As the Mariner hockey season nears its conclusion and the team looks toward the regional tournament at the Kevin Bell Arena Feb. 6-8, Hannah Baird and Maggie LaRue are excited to join their teammates in competing for a regional championship banner.
Baird, a senior, began playing hockey at 4 years old and has been a part of the Mariner varsity team every year of her high school career. Watching her older brother Jason’s hockey games inspired Baird’s desire to play, and Kevin Bell’s encouragement cultivated her love of hockey. Bell was a driving force of hockey in the Homer area. He died in 2008, and the rink is named in his honor. Through Bell’s coaching Baird focused on the joy of the game and often reflects that he would be proud to see her play today.
“My favorite thing about hockey is the speed of the game and the intensity it requires,” said Baird. “I love the flow of the game and the gracefulness of skating contrasted with the intensity, speed, and the power that is inherently part of the game.”
Though she feels pressure as a female in a male-dominated sport, Baird doesn’t mind being in the minority, because “it isn’t about gender, it is about the sport and how much I love to play. And I want to show younger girls that if they want to play hockey, they can.”
Homer High junior Maggie LaRue’s hockey career began at age 7 when she joined a Mini Mite team with several of her friends. She has been playing with the Mariners since her freshman year, enjoying the flow of the game as well as the thrill of skating. LaRue’s father, Steve, has supported her love of hockey, attending her practices, driving her to games and even starting a girls’ team when she was younger so she could develop her abilities.
When asked about the dynamics of being part of a mostly-male team, LaRue said the quickness of play in this setting has strengthened her own skills.
“Everyone on the team is inclusive of us girls. And on the ice I don’t get treated any different,” she said.
Baird and LaRue also play for teams other than the Mariners. Baird plays on an Anchorage Hockey Association team. LaRue plays on a Kenai Peninsula Hockey Association U17 team that recently competed in games in Hartford, Conn. That opportunity opened up a door for LaRue to invite coaches from Amherst College to see her play and has led to their interest in her abilities.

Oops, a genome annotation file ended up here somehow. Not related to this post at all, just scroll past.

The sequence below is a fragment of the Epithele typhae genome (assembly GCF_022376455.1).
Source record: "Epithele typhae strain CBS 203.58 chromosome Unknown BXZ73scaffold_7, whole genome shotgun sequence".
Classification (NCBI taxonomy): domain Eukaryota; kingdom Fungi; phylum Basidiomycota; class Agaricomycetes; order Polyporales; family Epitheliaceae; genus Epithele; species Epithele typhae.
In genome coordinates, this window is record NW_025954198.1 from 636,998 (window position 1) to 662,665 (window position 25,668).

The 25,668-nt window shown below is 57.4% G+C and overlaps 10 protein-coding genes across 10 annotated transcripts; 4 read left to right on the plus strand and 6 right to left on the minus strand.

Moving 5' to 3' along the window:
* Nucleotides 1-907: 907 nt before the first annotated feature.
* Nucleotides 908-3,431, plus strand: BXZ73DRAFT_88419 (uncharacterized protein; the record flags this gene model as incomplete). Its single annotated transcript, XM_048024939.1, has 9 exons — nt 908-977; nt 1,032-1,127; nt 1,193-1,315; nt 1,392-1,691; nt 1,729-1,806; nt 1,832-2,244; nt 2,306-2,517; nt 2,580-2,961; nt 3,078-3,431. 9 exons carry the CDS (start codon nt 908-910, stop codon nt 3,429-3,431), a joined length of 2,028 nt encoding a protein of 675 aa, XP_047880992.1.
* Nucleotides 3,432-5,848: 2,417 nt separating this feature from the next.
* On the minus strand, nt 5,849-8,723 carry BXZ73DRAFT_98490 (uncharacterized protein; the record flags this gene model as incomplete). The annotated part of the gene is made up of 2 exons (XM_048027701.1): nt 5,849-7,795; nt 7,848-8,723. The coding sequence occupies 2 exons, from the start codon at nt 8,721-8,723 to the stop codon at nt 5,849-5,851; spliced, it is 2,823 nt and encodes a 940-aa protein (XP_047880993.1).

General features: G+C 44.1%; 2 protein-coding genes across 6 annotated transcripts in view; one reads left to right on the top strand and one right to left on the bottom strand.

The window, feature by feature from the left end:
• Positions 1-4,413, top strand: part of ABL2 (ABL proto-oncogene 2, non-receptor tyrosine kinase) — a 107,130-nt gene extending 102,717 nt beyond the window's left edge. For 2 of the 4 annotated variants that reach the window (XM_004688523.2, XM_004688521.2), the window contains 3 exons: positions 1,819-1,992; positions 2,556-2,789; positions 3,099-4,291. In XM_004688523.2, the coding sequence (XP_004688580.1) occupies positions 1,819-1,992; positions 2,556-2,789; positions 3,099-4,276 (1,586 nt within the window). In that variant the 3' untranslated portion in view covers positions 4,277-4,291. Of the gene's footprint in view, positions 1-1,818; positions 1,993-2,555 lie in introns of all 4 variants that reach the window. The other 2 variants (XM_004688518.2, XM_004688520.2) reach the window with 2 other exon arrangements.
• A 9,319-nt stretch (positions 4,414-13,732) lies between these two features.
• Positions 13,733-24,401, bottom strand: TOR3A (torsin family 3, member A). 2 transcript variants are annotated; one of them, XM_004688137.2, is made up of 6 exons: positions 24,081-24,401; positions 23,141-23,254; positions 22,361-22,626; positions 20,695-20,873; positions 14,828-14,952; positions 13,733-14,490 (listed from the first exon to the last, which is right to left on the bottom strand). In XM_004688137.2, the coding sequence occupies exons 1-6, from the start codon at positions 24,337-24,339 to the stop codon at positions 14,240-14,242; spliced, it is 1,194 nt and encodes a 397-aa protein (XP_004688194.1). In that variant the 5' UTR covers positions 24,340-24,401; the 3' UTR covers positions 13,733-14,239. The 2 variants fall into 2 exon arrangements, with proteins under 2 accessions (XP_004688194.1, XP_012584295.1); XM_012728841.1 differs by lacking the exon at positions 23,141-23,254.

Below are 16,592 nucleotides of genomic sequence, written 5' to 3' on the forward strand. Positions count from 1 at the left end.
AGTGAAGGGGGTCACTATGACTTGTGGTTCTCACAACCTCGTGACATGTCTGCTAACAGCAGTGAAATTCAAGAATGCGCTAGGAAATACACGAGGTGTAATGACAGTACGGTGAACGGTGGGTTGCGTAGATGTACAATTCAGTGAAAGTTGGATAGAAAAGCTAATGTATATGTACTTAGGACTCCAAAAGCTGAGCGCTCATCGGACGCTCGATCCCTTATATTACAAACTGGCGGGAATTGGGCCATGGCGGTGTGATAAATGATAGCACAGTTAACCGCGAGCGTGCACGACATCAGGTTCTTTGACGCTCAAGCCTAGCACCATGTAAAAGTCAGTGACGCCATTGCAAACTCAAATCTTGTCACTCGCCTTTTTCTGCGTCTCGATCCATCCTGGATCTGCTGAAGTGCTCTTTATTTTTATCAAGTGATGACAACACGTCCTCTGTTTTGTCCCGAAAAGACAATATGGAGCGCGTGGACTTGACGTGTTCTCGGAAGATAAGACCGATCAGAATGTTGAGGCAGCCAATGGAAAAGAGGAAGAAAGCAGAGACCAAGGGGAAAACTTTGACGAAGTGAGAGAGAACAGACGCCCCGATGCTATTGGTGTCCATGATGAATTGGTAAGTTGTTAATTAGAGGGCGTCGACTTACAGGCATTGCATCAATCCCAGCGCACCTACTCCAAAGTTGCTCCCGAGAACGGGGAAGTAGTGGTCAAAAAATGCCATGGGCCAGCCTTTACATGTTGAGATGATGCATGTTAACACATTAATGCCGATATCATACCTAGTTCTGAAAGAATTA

“They said I did great and asked for my coach’s contact,” said LaRue.
Mariner Coach John Carlin values having Baird and LaRue on the team.
“They’re good, smart, part-of-the-team players that are having fun with it and actually getting a lot of ice time,” said Carlin. “They both see the ice really well, are good decision-makers, know our system and apply it well. It’s nice to have that versatility.”
Carlin recognizes how valuable playing for the Mariners can be for LaRue and other girls wanting to continue in the sport.
“Outside people are looking inside the state at the ladies playing with the guys, and saying wow, they’re playing with the men, holding their own and they’ll do well at the next level because they’re used to contact, used to intense speed,” said Carlin. “It’s a great opportunity for someone to take it to the next level like LaRue is trying to do.”
For now, however, there are regions to focus on and LaRue is confident of the Mariners’ ability.
“Our level of play has really escalated in the last few weeks despite dealing with some injuries and sickness. So, I think we are ready to take it to them in a couple of weeks,” she said.
Baird agreed, adding that she feels a unity within the team under Carlin’s coaching.
“I couldn’t think of better people to be headed to the regional tournament with,” she said. “I couldn’t be more excited to be playing in front of the crowd that raised me, the community that has always supported me and under the name of Kevin Bell who started it all.”
Baird and LaRue aren’t the only females on the otherwise male team. Kaela Jiron, a Connections sophomore, and Hayden Nelson, a Homer High sophomore, serve as student team managers.
Mariner fans can thank them for the programs available at home games. Their understanding of the game is essential since they help keep stats. They also keep water bottles filled to make sure the players are hydrated and they travel with the team to away games.
“It’s been a great experience,” said Jiron. “Seeing the team play is really fun and it’s a great group of kids.”